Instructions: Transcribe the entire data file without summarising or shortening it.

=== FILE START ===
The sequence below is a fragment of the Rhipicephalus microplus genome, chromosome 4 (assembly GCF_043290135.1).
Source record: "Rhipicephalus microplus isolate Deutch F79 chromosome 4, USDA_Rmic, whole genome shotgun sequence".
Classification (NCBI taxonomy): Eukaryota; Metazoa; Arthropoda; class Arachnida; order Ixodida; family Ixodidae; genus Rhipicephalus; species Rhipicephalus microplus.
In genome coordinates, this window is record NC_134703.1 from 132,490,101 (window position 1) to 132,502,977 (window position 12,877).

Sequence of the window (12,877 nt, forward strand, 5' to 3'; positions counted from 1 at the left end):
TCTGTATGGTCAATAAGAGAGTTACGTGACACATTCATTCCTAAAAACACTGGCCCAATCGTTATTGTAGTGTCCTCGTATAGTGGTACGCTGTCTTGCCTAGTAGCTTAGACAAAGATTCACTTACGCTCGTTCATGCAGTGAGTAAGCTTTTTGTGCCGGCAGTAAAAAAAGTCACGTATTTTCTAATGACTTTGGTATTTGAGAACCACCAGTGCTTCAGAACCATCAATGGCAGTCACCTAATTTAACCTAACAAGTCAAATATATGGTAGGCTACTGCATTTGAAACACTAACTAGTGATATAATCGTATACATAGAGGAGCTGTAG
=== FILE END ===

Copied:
The sequence below is a fragment of the Rhipicephalus microplus genome, chromosome 4 (assembly GCF_043290135.1).
Source record: "Rhipicephalus microplus isolate Deutch F79 chromosome 4, USDA_Rmic, whole genome shotgun sequence".
Classification (NCBI taxonomy): Eukaryota; Metazoa; Arthropoda; class Arachnida; order Ixodida; family Ixodidae; genus Rhipicephalus; species Rhipicephalus microplus.
In genome coordinates, this window is record NC_134703.1 from 132,490,101 (window position 1) to 132,502,977 (window position 12,877).

Sequence of the window (12,877 nt, forward strand, 5' to 3'; positions counted from 1 at the left end):
TCTGTATGGTCAATAAGAGAGTTACGTGACACATTCATTCCTAAAAACACTGGCCCAATCGTTATTGTAGTGTCCTCGTATAGTGGTACGCTGTCTTGCCTAGTAGCTTAGACAAAGATTCACTTACGCTCGTTCATGCAGTGAGTAAGCTTTTTGTGCCGGCAGTAAAAAAAGTCACGTATTTTCTAATGACTTTGGTATTTGAGAACCACCAGTGCTTCAGAACCATCAATGGCAGTCACCTAATTTAACCTAACAAGTCAAATATATGGTAGGCTACTGCATTTGAAACACTAACTAGTGATATAATCGTATACATAGAGGAGCTGTAG